While once again the defensive and offensive play from the CSKA defender has marvelled experts and fans that might not watch KHL games regularly, I would argue it is Alexander Romanov’s leadership qualities that have been the most impressive aspects of his tournament.
First and foremost, he leads by example. He plays more than the majority of Russian players, and he can play in all situations. It gives the other players something to aspire to; a beacon for his own teammates to follow.
You can tell players look up to him. They look for him when they have the puck down low, because they know Romanov can handle the pressure. They give him the puck in any situation because they know he will make the right play, with control.
When not in international competition, he’s playing for CSKA, the best team in the KHL, and that pedigree of playing with the Red Army team carries weight. But you still have to earn trust, and Romanov has earned that among his peers. That is leadership.
He will speak with the referees, but in a respectful way that caries respect in return. It also shows that Romanov has a cool head and uses it for the good of the team. Petulance gets you nowhere with officials, and those conversations can only help his team’s cause.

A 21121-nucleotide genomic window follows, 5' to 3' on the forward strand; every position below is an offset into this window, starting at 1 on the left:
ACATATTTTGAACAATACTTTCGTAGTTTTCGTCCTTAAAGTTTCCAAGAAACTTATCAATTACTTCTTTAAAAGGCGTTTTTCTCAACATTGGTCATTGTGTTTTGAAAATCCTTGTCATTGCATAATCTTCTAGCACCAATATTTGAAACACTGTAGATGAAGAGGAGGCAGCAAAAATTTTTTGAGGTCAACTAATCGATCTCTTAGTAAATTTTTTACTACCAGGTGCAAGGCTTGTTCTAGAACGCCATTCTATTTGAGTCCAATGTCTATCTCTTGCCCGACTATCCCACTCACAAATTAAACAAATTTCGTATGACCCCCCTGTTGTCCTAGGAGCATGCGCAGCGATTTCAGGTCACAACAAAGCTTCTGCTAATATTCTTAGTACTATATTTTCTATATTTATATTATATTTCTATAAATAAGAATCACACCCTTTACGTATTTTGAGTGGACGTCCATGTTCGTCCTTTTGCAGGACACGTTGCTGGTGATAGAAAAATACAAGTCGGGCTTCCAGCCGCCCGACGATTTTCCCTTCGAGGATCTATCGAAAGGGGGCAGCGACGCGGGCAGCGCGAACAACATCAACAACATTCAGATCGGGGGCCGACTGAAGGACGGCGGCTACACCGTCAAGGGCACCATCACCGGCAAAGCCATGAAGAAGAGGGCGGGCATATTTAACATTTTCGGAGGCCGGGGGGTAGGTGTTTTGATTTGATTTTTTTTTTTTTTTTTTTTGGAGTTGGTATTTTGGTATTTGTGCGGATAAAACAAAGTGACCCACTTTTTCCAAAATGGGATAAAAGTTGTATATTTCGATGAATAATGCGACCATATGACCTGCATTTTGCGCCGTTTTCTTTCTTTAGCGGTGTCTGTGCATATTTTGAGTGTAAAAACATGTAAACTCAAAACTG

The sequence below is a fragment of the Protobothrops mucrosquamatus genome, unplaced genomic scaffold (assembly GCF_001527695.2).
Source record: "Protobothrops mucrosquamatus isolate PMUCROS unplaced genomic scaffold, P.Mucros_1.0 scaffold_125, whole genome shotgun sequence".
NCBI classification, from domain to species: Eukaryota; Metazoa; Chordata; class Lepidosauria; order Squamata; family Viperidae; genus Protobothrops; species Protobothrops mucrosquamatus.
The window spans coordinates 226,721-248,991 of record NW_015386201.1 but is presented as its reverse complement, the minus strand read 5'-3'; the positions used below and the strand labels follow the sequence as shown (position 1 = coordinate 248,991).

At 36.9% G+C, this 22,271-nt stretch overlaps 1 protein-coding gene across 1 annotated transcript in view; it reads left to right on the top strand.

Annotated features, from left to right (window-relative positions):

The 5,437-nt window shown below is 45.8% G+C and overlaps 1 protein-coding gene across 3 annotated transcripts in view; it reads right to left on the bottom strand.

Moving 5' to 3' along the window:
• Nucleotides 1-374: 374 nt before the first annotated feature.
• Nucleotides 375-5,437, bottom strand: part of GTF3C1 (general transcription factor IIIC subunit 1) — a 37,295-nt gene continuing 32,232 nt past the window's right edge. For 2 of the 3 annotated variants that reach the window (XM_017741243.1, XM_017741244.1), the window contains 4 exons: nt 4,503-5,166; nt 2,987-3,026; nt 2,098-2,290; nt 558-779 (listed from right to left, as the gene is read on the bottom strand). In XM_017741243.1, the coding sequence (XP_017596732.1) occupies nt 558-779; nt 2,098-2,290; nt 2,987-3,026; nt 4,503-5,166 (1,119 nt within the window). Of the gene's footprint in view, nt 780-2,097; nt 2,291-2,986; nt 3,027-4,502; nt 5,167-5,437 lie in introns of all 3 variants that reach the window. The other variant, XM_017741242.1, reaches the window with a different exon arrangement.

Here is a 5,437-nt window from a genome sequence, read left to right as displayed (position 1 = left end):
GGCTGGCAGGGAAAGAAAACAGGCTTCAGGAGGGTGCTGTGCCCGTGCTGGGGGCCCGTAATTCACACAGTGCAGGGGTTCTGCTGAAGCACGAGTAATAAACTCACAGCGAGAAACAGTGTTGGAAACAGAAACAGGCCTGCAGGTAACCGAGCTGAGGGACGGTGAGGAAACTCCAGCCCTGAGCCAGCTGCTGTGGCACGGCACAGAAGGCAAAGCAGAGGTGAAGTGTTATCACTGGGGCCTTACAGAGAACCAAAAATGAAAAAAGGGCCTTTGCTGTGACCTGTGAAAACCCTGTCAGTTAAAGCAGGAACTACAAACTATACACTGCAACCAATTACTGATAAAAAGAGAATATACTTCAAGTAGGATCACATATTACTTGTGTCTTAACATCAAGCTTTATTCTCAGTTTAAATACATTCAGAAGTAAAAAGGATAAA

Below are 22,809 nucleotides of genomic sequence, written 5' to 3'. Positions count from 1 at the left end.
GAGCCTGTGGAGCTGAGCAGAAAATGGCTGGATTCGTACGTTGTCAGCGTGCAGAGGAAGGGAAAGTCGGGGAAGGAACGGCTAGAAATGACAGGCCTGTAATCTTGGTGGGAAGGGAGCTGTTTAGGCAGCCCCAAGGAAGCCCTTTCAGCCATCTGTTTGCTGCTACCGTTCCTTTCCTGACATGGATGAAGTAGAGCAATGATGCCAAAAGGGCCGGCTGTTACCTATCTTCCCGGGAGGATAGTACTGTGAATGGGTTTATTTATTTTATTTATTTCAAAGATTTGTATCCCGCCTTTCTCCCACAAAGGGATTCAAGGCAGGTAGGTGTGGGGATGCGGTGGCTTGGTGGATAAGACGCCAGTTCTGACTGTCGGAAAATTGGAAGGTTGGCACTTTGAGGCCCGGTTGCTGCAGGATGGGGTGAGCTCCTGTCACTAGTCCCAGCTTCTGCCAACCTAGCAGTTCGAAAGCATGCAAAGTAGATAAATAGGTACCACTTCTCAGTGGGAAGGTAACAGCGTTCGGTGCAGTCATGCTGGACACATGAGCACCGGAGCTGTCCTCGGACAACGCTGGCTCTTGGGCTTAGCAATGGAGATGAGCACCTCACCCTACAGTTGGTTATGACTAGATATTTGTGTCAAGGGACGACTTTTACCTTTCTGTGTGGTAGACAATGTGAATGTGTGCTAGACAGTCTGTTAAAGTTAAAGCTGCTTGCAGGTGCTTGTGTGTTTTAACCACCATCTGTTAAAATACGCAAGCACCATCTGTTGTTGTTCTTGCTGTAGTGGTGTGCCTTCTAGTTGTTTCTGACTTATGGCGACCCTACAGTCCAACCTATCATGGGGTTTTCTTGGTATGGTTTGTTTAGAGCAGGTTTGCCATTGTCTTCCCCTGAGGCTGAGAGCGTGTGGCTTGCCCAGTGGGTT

Most importantly, Romanov is the player who goes to his teammates when they are ailing. While other players on the ice stand up for the hurt player, Romanov’s focus is more often than not on the player that is down, making sure that the player is okay before thinking about retribution. He will help the player off the ice with a friendly arm to lean on.
It has been evident when the Russian bench is shown during the tournament. Romanov will lean over, crack a joke or say a few words of what I can only assume is encouragement. One of the most physical players of the tournament uses a soft leadership that benefits his team in the long run. These qualities are what you look for in a leader. You want someone to be an example, showing respect and compassion and making sure that everyone is seen and heard.
These are all qualities that go well with his nickname of “The Tsar”. Tsar Alexander II was called the Liberator as he emancipated the serfs, created a new judicial system making sure everyone was seen and had an opportunity to shine.
The player the Montreal Canadiens drafted in 2018 was an unknown, but at the moment he is one of the outstanding players from that draft. He seems to be the same kind of leader as his namesake born 200 years ago, a leader that wants what’s best for the team long-term rather than make a name for himself.